There are some backstories paid the bare minimum of lip service in an attempt to explain why he is such a rude little shit. They are introduced and done away with in comedically short stints. Hardin has a “secret place”, as all sensitive bad boys do, which is a forest with a lake where he presumably comes to think or read one of the novels he’s constantly banging on about reading. Peter Gallagher AKA Sandy Cohen from The OC plays his dad, who, Hardin reveals in a single aside, never to be mentioned again, once got into drunken trouble with some bad blokes in London who then brutally attacked his mother while Hardin watched. Whoa! Okay! That’s a big deal, but I guess let’s get back to another sequence of slow kissing in a lake. The context doesn’t much matter – this is a film with the feel of an extremely soft porn/ music video hybrid, all sun-kissed torsos and quivering bottom lips and cascading curls. 

HOW MANY POPCORNS OUT OF TEN? 🍿🍿🍿🍿❌❌❌❌❌ 

WORTH A WATCH WHEN SOBER? Probably sober teens only, unless you’re really starving for some romance (no judgement if so). 

WORTH A WATCH WHEN HUNGOVER/ DRUNK? Solid middling hangover fare for those of us whose teenage tastes still live on inside our wilting adult bodies. 

Secret Obsession

Secret Obsession has the plot and vibe of a Lifetime Movie of The Week, so if you have your expectations set to that then it’s absolutely fine. It looks cheap as hell and the performances are all quite meh, but it is pacey enough to be an engaging and fun ride.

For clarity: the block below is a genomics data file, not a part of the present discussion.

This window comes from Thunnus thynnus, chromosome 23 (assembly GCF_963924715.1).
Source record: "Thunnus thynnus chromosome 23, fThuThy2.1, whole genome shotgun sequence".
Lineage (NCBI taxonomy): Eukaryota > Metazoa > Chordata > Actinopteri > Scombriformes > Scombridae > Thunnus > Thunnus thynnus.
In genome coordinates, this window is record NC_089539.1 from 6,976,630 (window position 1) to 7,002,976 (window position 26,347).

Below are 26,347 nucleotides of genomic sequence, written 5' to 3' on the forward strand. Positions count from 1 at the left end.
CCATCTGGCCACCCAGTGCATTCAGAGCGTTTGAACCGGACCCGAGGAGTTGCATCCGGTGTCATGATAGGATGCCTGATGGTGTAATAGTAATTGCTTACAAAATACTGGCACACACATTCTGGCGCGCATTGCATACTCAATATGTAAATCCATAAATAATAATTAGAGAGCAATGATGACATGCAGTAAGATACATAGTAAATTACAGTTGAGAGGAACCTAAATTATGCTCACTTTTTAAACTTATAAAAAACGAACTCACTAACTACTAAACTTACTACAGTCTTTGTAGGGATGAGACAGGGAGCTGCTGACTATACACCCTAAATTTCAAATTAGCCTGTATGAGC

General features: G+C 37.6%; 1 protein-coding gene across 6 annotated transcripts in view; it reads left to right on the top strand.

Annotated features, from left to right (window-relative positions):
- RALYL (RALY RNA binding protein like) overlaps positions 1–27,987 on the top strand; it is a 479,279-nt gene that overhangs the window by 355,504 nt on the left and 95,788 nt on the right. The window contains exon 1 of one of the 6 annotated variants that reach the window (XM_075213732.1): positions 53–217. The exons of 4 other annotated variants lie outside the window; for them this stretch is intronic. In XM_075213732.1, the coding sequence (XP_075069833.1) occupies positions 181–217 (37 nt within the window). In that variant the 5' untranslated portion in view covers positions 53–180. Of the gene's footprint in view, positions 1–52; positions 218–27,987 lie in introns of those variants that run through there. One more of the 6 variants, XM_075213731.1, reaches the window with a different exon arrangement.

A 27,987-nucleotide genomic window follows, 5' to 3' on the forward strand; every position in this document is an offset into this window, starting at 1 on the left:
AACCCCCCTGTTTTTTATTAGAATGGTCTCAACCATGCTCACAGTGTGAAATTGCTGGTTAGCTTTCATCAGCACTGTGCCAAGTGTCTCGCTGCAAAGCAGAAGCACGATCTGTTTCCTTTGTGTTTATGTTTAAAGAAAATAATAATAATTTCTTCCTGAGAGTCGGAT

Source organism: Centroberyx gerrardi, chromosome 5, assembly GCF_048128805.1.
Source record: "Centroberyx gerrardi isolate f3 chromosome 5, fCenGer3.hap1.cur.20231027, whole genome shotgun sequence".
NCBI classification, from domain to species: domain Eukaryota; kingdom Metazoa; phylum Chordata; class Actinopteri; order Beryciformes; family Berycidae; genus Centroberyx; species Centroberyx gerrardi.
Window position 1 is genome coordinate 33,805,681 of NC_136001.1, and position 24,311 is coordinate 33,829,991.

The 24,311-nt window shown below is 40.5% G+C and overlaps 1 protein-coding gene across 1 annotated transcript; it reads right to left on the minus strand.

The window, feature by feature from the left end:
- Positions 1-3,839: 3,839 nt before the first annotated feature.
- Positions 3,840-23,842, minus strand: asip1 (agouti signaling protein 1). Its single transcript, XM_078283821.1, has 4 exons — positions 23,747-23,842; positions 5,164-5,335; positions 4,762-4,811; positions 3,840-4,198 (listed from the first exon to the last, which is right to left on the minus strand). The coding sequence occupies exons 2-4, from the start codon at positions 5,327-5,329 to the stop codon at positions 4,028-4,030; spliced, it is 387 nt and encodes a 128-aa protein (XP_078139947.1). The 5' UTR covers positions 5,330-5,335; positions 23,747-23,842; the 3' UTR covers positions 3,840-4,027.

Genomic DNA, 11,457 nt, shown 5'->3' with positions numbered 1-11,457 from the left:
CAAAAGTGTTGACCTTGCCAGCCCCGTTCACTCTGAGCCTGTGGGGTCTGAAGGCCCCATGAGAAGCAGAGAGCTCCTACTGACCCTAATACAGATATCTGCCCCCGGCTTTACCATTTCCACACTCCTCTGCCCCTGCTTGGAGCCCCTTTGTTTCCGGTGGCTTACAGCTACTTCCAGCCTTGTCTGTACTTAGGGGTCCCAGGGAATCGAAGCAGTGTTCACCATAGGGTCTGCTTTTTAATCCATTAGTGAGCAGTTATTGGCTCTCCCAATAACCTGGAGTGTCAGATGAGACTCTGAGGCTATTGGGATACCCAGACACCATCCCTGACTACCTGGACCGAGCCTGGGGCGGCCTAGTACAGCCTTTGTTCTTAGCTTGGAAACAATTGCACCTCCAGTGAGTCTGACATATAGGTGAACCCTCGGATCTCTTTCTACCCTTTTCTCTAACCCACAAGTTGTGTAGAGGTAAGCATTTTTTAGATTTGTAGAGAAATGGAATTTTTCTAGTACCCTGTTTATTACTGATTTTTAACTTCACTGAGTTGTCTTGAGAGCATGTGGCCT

Brenda Song plays Jennifer, a young newlywed who has suffered catastrophic head injuries in a mysterious car crash. When she wakes up she can’t remember much of anything, but not to worry, her overtly terrifying so-called husband Russell (Mike Vogel) is there in the waiting room to fill in the gaps and whisk her away to an isolated house in the mountains as soon as he can lift her out the door. Before long, Jennifer begins to remember flashes from the past and realises that she is anything but out of danger – the serial killer was calling from inside the husband! These aren’t spoilers as it’s all more or less outlined in the trailer, an admission that it’s predictable and the fun comes from Jennifer’s discovery, not from reveals for the audience. 

At times it is annoyingly hacky. People are murdered without it being explained who they are or why they are being killed. The lead detective (Dennis Haysbert) is given a missing 10-year-old daughter who he buys birthday presents for every year. Now, I understand this is a standard trope, giving the police some personal background and connection to the crime at hand, but his daughter, who is never seen or heard from again after we witness him crying at her photo one time, has nothing to do with the main plot so it seems stupidly arbitrary. Most irritatingly, Russell is for some reason able to overpower everyone he comes near because of an apparently superhuman ability to leap on people from behind at great distance. 

But, these quibbles aside, which did not really detract from my enjoyment anyway, this is a fun thriller with shades of much better films like Misery and Gerald’s Game and a grand way to spend a few hours. 

HOW MANY POPCORNS OUT OF TEN? 🍿🍿🍿🍿🍿🍿❌❌❌❌ 

WORTH A WATCH WHEN SOBER? No, but you could do worse ultimately if you want something silly to raise your heart rate.

WORTH A WATCH WHEN HUNGOVER/ DRUNK? Yes and yes.

Follow Megan Nolan on Twitter.